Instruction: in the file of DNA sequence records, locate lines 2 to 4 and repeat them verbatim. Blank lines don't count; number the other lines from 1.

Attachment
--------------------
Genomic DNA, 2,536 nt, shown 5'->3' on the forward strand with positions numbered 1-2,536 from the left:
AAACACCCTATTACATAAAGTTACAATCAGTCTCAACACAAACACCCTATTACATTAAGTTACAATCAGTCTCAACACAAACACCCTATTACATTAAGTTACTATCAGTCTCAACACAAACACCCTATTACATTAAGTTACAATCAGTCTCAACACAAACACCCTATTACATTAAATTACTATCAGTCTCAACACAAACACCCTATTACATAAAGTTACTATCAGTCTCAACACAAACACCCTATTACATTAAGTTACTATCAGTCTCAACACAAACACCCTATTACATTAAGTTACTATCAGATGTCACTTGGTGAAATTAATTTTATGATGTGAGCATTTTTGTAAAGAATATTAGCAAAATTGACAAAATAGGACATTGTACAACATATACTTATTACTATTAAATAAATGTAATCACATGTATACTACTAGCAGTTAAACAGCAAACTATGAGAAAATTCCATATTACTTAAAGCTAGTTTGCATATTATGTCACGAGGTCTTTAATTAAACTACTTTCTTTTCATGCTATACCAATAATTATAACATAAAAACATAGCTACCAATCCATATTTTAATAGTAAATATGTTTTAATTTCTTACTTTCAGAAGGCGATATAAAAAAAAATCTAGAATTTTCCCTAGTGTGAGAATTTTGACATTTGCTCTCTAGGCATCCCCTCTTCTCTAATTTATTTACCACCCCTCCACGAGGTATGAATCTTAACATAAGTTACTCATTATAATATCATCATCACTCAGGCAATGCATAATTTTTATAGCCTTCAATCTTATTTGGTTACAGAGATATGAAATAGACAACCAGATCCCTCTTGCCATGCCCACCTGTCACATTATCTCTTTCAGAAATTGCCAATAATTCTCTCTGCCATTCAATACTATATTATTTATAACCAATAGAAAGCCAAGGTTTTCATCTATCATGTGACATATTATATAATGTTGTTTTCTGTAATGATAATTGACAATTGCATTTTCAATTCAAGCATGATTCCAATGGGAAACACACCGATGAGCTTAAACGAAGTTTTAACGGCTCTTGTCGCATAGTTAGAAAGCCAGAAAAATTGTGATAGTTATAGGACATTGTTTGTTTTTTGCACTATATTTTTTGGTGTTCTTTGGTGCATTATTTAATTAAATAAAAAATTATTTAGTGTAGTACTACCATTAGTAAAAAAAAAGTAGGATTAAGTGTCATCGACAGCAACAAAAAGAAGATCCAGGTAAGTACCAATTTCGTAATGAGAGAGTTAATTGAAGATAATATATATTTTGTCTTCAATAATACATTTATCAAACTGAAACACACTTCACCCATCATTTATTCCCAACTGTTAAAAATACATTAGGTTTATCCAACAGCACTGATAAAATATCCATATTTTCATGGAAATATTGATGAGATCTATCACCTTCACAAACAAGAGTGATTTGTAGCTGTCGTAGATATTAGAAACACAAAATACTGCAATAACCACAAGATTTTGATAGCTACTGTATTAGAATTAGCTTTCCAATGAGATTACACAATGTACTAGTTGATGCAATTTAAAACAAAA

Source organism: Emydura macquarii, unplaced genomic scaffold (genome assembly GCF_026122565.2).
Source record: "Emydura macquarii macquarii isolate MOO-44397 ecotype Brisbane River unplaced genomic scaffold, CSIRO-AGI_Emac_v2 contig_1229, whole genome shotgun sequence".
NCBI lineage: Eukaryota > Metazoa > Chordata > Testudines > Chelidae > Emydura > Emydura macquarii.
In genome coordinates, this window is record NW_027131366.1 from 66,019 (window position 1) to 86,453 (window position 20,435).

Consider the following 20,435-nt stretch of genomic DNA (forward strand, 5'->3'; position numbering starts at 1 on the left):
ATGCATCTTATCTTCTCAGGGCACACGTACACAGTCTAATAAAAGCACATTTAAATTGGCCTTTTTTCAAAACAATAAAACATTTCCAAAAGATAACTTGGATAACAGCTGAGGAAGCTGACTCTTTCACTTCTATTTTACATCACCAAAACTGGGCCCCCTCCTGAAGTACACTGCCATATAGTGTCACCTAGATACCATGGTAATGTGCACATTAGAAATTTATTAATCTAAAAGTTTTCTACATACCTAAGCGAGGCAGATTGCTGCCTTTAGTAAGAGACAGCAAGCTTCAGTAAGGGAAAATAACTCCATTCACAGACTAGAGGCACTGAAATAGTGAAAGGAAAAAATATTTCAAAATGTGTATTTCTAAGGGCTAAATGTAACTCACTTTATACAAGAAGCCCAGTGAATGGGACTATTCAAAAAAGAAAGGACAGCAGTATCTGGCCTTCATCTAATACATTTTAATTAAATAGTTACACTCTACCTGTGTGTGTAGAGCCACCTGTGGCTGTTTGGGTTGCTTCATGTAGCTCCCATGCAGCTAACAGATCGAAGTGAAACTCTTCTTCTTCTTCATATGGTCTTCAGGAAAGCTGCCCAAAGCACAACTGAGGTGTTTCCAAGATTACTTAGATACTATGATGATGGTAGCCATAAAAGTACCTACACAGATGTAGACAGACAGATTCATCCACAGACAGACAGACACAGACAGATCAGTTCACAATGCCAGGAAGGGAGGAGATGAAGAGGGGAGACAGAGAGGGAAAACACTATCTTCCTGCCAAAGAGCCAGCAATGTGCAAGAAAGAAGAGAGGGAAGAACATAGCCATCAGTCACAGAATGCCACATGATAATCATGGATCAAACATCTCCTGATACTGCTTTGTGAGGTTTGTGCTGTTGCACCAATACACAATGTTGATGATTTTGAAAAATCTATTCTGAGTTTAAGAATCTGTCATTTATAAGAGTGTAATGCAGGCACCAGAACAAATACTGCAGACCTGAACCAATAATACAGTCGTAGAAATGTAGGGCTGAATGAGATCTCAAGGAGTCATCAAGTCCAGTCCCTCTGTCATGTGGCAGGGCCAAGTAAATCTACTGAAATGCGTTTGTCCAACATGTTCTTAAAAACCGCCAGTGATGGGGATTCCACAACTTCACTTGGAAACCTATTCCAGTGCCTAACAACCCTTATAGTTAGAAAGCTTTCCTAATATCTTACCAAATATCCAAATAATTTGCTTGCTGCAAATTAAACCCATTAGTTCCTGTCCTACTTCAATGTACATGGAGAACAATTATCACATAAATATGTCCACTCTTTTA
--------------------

AAACACCCTATTACATAAAGTTACAATCAGTCTCAACACAAACACCCTATTACATTAAGTTACAATCAGTCTCAACACAAACACCCTATTACATTAAGTTACTATCAGTCTCAACACAAACACCCTATTACATTAAGTTACAATCAGTCTCAACACAAACACCCTATTACATTAAATTACTATCAGTCTCAACACAAACACCCTATTACATAAAGTTACTATCAGTCTCAACACAAACACCCTATTACATTAAGTTACTATCAGTCTCAACACAAACACCCTATTACATTAAGTTACTATCAGATGTCACTTGGTGAAATTAATTTTATGATGTGAGCATTTTTGTAAAGAATATTAGCAAAATTGACAAAATAGGACATTGTACAACATATACTTATTACTATTAAATAAATGTAATCACATGTATACTACTAGCAGTTAAACAGCAAACTATGAGAAAATTCCATATTACTTAAAGCTAGTTTGCATATTATGTCACGAGGTCTTTAATTAAACTACTTTCTTTTCATGCTATACCAATAATTATAACATAAAAACATAGCTACCAATCCATATTTTAATAGTAAATATGTTTTAATTTCTTACTTTCAGAAGGCGATATAAAAAAAAATCTAGAATTTTCCCTAGTGTGAGAATTTTGACATTTGCTCTCTAGGCATCCCCTCTTCTCTAATTTATTTACCACCCCTCCACGAGGTATGAATCTTAACATAAGTTACTCATTATAATATCATCATCACTCAGGCAATGCATAATTTTTATAGCCTTCAATCTTATTTGGTTACAGAGATATGAAATAGACAACCAGATCCCTCTTGCCATGCCCACCTGTCACATTATCTCTTTCAGAAATTGCCAATAATTCTCTCTGCCATTCAATACTATATTATTTATAACCAATAGAAAGCCAAGGTTTTCATCTATCATGTGACATATTATATAATGTTGTTTTCTGTAATGATAATTGACAATTGCATTTTCAATTCAAGCATGATTCCAATGGGAAACACACCGATGAGCTTAAACGAAGTTTTAACGGCTCTTGTCGCATAGTTAGAAAGCCAGAAAAATTGTGATAGTTATAGGACATTGTTTGTTTTTTGCACTATATTTTTTGGTGTTCTTTGGTGCATTATTTAATTAAATAAAAAATTATTTAGTGTAGTACTACCATTAGTAAAAAAAAAGTAGGATTAAGTGTCATCGACAGCAACAAAAAGAAGATCCAGGTAAGTACCAATTTCGTAATGAGAGAGTTAATTGAAGATAATATATATTTTGTCTTCAATAATACATTTATCAAACTGAAACACACTTCACCCATCATTTATTCCCAACTGTTAAAAATACATTAGGTTTATCCAACAGCACTGATAAAATATCCATATTTTCATGGAAATATTGATGAGATCTATCACCTTCACAAACAAGAGTGATTTGTAGCTGTCGTAGATATTAGAAACACAAAATACTGCAATAACCACAAGATTTTGATAGCTACTGTATTAGAATTAGCTTTCCAATGAGATTACACAATGTACTAGTTGATGCAATTTAAAACAAAA

Source organism: Emydura macquarii, unplaced genomic scaffold (genome assembly GCF_026122565.2).
Source record: "Emydura macquarii macquarii isolate MOO-44397 ecotype Brisbane River unplaced genomic scaffold, CSIRO-AGI_Emac_v2 contig_1229, whole genome shotgun sequence".